Summers in the mountains means bread.
I rarely make bread at home in New York City. Not that I couldn’t. After all, this bread is easy enough to make, and despite it’s long rise time, requires very little of my attention.
But thinking about making bread does require, for me at least, a relaxed, open mind. And the inward assurance that in 18 hours I will still be available to move the bread on to it’s second rise, and then to it’s baking. Coordinating that with my schedule in the city makes the bread making feel like a chore and not the joy it is when I undertake it here at the cottage. Here, the day and the next lay ahead of me, open and lazy. The only things on my must do list today are a morning lake trail walk and if its warm enough, a swim. Maybe a bike ride into town to the farm stand market to hunt for inspiration for dinner.
I put this bread up to rise last night at 10, just after we arrived. This morning we read, then I put the bread out for its second rise around 1. We stocked the beach locker with clean towels and then went to town for lunch and to check out the local shops for the first time this season, stopping to hear some bluegrass on the porch and chat with friends outside the Common Ground. After that, I came home and baked the bread while Mr TBTAM cleaned the gutters and mowed the grass and I read some more. By 5 pm the bread was done. It’s in the bread box now, awaiting tomorrow’s breakfast and lunch. The salmon is marinating, we’re drinking wine and getting ready to start a fire. (Obviously it was too cold to swim today…) Tonight will either be a scrabble or a card game, and something made with the peaches I found at the farm market for dessert.
As I’m thinking about it now, bread making gives a kind of structure to an otherwise completely unstructured existence here on the mountain. It doesn’t depend on the weather (though it may vary a bit depending on temperature and humidity), and needs no one but me to make it happen. If we have company, as we will for much of the rest of the summer, I can adjust the timing accordingly, or make the shorter rise version. But every weekend will have it’s loaf at some point.
The bread making is a touch point for me, a way of grounding myself and transitioning from the hectic overdriven life in the city to the lazy days in the country. It gives me a sense of having accomplished something without demanding that I actually do very much at all.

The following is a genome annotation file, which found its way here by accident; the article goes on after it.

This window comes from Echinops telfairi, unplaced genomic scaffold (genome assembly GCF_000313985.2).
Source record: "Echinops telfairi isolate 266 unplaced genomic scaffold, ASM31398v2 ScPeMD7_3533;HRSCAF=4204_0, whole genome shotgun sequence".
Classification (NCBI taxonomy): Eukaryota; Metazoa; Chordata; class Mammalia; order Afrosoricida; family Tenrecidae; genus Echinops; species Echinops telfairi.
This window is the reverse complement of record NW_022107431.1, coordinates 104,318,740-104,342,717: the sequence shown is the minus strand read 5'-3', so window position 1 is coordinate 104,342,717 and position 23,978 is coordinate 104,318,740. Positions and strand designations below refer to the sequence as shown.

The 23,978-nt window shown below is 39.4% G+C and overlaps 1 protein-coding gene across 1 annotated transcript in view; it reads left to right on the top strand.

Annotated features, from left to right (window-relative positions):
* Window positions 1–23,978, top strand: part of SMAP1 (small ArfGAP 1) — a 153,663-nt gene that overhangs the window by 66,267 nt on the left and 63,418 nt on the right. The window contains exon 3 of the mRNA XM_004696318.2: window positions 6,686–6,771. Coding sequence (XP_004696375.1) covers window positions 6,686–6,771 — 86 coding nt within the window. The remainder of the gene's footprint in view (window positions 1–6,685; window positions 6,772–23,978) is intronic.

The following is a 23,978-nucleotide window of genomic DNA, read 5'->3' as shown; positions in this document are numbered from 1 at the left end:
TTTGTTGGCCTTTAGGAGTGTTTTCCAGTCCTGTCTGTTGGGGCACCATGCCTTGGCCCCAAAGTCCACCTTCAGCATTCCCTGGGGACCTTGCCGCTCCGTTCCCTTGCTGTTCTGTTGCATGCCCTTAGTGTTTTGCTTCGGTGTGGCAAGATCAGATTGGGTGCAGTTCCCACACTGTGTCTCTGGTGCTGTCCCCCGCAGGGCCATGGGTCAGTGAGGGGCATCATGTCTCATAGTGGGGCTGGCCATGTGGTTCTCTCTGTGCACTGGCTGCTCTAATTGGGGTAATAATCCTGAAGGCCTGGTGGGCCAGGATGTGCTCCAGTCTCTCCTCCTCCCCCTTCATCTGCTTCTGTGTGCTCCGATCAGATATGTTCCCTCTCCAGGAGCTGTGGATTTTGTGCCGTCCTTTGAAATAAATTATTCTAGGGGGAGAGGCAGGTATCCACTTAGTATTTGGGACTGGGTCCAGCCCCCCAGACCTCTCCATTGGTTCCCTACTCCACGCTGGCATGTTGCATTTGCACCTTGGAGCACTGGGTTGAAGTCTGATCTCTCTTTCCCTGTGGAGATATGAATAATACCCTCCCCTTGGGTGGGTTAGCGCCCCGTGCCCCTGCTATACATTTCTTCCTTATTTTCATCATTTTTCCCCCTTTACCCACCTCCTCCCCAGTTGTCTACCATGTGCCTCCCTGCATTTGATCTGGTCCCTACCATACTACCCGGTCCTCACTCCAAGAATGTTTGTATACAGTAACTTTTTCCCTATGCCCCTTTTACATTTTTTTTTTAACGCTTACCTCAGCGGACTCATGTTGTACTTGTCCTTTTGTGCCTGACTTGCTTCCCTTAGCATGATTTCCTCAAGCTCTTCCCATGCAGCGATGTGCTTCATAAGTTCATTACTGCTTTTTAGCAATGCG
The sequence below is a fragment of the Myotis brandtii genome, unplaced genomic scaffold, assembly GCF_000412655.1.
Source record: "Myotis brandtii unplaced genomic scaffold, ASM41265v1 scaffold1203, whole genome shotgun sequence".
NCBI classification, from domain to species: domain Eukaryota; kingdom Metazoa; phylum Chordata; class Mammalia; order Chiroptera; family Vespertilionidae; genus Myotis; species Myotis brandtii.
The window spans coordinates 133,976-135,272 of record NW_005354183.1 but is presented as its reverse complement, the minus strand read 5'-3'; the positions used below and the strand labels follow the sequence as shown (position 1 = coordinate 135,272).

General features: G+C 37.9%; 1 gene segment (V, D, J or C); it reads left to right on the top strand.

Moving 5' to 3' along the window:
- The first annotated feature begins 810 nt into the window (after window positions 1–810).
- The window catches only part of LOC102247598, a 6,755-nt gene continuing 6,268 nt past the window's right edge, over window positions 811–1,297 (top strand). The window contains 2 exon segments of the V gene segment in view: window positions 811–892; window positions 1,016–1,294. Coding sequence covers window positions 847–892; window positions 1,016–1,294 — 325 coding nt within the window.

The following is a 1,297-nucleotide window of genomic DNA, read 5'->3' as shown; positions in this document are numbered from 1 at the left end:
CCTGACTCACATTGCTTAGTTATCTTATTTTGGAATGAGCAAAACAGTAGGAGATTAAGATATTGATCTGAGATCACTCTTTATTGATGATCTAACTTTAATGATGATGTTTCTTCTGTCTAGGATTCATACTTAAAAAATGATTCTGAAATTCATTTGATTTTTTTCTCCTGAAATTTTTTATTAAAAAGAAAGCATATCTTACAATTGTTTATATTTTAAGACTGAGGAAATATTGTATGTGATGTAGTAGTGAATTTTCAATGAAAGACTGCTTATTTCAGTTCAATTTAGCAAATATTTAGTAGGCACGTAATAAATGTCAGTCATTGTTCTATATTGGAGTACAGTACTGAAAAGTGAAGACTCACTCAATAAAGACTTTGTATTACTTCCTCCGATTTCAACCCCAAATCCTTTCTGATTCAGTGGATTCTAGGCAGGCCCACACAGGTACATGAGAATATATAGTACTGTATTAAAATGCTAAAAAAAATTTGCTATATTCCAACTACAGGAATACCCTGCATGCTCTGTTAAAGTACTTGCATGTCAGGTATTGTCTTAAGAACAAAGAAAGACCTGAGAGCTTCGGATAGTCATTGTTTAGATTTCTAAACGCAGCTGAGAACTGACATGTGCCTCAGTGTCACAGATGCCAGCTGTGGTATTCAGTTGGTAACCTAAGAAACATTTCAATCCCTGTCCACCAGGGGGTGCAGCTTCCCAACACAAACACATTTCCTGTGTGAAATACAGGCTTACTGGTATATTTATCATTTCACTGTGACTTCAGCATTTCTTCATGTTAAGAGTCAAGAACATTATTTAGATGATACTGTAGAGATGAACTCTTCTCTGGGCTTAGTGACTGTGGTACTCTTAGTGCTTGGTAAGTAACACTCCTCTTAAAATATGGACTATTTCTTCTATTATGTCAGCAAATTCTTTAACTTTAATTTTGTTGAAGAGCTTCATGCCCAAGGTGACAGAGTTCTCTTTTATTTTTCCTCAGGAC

And it tastes amazing.
NO-KNEAD WHOLE WHEAT BREAD
This recipe is from Mark Bittman, inspired by Jim Lahey’s now legendary No-Knead bread making technique. Before making this bread, watch this video of Mark and Jim making this bread together, and this video of Jim teaching Mark for the first time how to do it. Even better, read Jim’s book, which was what I read today while my bread was rising. And read my previous blog post on my experience making this amazing bread.
This was my first try at making a whole wheat no-knead bread. The results were fantastic – a light, tasty, moist and chewy interior with a crunchy crust. Not as hard and thick and crunchy as Lahey’s white bread crust, but this may have been because I mistakingly baked the bread at 450 degrees instead of the recommended 500 degrees Fahrenheit. (Lahey seems to go back and forth between these two temps a lot – find which is best for your oven and stick to that).
I went to whole wheat flour looking for something healthier. To that end, my next foray will be to the land of the heritage wheats. I ordered some Einkorn flour today, and will see what kind of no-knead bread I can coax out of it next weekend.
- 2 2/3 cups bread flour
- 1 1/3 cups whole wheat flour
- 2 tsp salt
- 1/2 tsp yeast (Active dry or instant)
- 2 cups water.
Whisk dry ingredients together in a large bowl. Pour in water and mix well with a wooden spoon. Cover with plastic wrap or a towel, and let rise for 12-18 hours at room temp till well-risen, with a bubble foamy top and the beginnings of darkening color.
Scrape out onto a well floured surface, and with floured hands fold over ala’ Lahey. Place seam sides down on a clean non-terry towel generously dusted with wheat bran or corn meal. Fold the towel over top the bread and let rise another 4 hours, till doubled in bulk.
During the last half hour of the rise, preheat a 4-5 quart cast iron or ceramic french oven on a pull out shelf in a 500 degree Fahrenheit oven.
Open the oven door, pull out the shelf and take off the pot lid. (If your shelf does not pull out, take the entire pot out and place on top of the stove or on a heat proof counter to accomplish the next steps, but work quickly.) Gently place the bread-filled cloth onto an outstretched palm and walk over to the pot. Remove the lid and lay the bread, seam side up, into the pot. (Watch the videos for this technique.) Shake the pot a bit if you need to settle the dough into place. Place the lid back on and bake for 30 minutes. Remove the lid and bake another 15-30 minutes to develop the dark, almost burnt crust. Remove pot from the oven and remove bread from the pot. Let the bread “sing” as it cools for another 15-30 minutes before even considering cutting into it.
More TBTAM Bread Making